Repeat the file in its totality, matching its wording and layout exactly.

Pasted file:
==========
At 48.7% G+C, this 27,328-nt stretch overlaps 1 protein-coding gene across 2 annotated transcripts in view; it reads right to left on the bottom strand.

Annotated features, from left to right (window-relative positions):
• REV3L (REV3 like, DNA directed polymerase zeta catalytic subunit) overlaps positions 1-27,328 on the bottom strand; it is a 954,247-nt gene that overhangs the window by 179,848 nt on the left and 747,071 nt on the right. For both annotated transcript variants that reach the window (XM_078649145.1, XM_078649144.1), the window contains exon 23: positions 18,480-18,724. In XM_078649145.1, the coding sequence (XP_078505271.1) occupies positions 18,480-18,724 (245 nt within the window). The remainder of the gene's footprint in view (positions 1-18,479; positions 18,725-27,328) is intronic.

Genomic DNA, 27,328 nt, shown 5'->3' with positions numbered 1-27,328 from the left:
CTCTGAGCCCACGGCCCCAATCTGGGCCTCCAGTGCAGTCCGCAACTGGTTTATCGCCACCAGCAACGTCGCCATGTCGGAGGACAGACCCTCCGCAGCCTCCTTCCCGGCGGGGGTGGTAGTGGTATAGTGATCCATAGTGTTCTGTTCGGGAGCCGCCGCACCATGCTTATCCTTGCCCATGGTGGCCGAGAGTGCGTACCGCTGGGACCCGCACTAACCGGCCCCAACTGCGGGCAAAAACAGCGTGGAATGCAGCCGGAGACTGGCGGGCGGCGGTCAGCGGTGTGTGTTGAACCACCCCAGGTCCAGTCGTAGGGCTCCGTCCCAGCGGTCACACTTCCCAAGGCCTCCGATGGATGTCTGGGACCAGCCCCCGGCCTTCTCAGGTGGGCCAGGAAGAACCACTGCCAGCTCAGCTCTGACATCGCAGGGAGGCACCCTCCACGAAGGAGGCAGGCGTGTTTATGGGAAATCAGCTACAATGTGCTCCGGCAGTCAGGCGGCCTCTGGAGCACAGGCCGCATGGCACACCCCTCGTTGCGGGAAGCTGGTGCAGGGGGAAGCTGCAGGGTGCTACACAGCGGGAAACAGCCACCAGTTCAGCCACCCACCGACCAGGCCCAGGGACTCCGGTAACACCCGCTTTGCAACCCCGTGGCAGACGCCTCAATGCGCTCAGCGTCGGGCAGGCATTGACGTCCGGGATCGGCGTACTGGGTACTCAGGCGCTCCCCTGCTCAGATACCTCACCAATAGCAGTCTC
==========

At 48.7% G+C, this 27,328-nt stretch overlaps 1 protein-coding gene across 2 annotated transcripts in view; it reads right to left on the bottom strand.

Annotated features, from left to right (window-relative positions):
• REV3L (REV3 like, DNA directed polymerase zeta catalytic subunit) overlaps positions 1-27,328 on the bottom strand; it is a 954,247-nt gene that overhangs the window by 179,848 nt on the left and 747,071 nt on the right. For both annotated transcript variants that reach the window (XM_078649145.1, XM_078649144.1), the window contains exon 23: positions 18,480-18,724. In XM_078649145.1, the coding sequence (XP_078505271.1) occupies positions 18,480-18,724 (245 nt within the window). The remainder of the gene's footprint in view (positions 1-18,479; positions 18,725-27,328) is intronic.

Genomic DNA, 27,328 nt, shown 5'->3' with positions numbered 1-27,328 from the left:
CTCTGAGCCCACGGCCCCAATCTGGGCCTCCAGTGCAGTCCGCAACTGGTTTATCGCCACCAGCAACGTCGCCATGTCGGAGGACAGACCCTCCGCAGCCTCCTTCCCGGCGGGGGTGGTAGTGGTATAGTGATCCATAGTGTTCTGTTCGGGAGCCGCCGCACCATGCTTATCCTTGCCCATGGTGGCCGAGAGTGCGTACCGCTGGGACCCGCACTAACCGGCCCCAACTGCGGGCAAAAACAGCGTGGAATGCAGCCGGAGACTGGCGGGCGGCGGTCAGCGGTGTGTGTTGAACCACCCCAGGTCCAGTCGTAGGGCTCCGTCCCAGCGGTCACACTTCCCAAGGCCTCCGATGGATGTCTGGGACCAGCCCCCGGCCTTCTCAGGTGGGCCAGGAAGAACCACTGCCAGCTCAGCTCTGACATCGCAGGGAGGCACCCTCCACGAAGGAGGCAGGCGTGTTTATGGGAAATCAGCTACAATGTGCTCCGGCAGTCAGGCGGCCTCTGGAGCACAGGCCGCATGGCACACCCCTCGTTGCGGGAAGCTGGTGCAGGGGGAAGCTGCAGGGTGCTACACAGCGGGAAACAGCCACCAGTTCAGCCACCCACCGACCAGGCCCAGGGACTCCGGTAACACCCGCTTTGCAACCCCGTGGCAGACGCCTCAATGCGCTCAGCGTCGGGCAGGCATTGACGTCCGGGATCGGCGTACTGGGTACTCAGGCGCTCCCCTGCTCAGATACCTCACCAATAGCAGTCTC